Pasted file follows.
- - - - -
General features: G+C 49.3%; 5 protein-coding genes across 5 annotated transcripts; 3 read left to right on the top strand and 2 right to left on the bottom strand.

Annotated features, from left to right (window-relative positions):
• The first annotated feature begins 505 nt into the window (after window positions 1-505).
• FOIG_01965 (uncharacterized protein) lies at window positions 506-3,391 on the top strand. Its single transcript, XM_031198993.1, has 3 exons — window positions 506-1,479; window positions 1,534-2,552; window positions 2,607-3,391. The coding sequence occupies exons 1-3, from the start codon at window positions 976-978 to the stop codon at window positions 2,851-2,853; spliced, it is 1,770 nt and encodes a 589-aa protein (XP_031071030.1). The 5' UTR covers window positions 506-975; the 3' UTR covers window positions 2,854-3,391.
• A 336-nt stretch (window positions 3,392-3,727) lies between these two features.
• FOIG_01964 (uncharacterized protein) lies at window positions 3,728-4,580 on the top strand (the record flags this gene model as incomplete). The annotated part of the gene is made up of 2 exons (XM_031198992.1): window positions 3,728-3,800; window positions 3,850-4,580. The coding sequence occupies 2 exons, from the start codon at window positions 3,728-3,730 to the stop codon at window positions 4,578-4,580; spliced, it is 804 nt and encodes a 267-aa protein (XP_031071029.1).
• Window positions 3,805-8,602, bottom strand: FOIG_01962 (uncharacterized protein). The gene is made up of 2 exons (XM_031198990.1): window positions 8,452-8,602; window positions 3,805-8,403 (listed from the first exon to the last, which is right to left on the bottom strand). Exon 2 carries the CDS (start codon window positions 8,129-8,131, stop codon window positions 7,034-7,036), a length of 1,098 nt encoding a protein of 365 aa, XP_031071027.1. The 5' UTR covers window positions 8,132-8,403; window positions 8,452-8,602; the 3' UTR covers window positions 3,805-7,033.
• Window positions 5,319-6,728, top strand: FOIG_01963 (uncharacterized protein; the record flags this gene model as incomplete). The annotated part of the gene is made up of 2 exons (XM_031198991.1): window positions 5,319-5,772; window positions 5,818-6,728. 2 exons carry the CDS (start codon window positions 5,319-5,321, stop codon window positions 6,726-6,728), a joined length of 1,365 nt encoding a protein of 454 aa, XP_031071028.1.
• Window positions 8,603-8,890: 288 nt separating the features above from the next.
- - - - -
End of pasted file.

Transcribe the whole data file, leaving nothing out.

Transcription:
General features: G+C 49.3%; 5 protein-coding genes across 5 annotated transcripts; 3 read left to right on the top strand and 2 right to left on the bottom strand.

Annotated features, from left to right (window-relative positions):
• The first annotated feature begins 505 nt into the window (after window positions 1-505).
• FOIG_01965 (uncharacterized protein) lies at window positions 506-3,391 on the top strand. Its single transcript, XM_031198993.1, has 3 exons — window positions 506-1,479; window positions 1,534-2,552; window positions 2,607-3,391. The coding sequence occupies exons 1-3, from the start codon at window positions 976-978 to the stop codon at window positions 2,851-2,853; spliced, it is 1,770 nt and encodes a 589-aa protein (XP_031071030.1). The 5' UTR covers window positions 506-975; the 3' UTR covers window positions 2,854-3,391.
• A 336-nt stretch (window positions 3,392-3,727) lies between these two features.
• FOIG_01964 (uncharacterized protein) lies at window positions 3,728-4,580 on the top strand (the record flags this gene model as incomplete). The annotated part of the gene is made up of 2 exons (XM_031198992.1): window positions 3,728-3,800; window positions 3,850-4,580. The coding sequence occupies 2 exons, from the start codon at window positions 3,728-3,730 to the stop codon at window positions 4,578-4,580; spliced, it is 804 nt and encodes a 267-aa protein (XP_031071029.1).
• Window positions 3,805-8,602, bottom strand: FOIG_01962 (uncharacterized protein). The gene is made up of 2 exons (XM_031198990.1): window positions 8,452-8,602; window positions 3,805-8,403 (listed from the first exon to the last, which is right to left on the bottom strand). Exon 2 carries the CDS (start codon window positions 8,129-8,131, stop codon window positions 7,034-7,036), a length of 1,098 nt encoding a protein of 365 aa, XP_031071027.1. The 5' UTR covers window positions 8,132-8,403; window positions 8,452-8,602; the 3' UTR covers window positions 3,805-7,033.
• Window positions 5,319-6,728, top strand: FOIG_01963 (uncharacterized protein; the record flags this gene model as incomplete). The annotated part of the gene is made up of 2 exons (XM_031198991.1): window positions 5,319-5,772; window positions 5,818-6,728. 2 exons carry the CDS (start codon window positions 5,319-5,321, stop codon window positions 6,726-6,728), a joined length of 1,365 nt encoding a protein of 454 aa, XP_031071028.1.
• Window positions 8,603-8,890: 288 nt separating the features above from the next.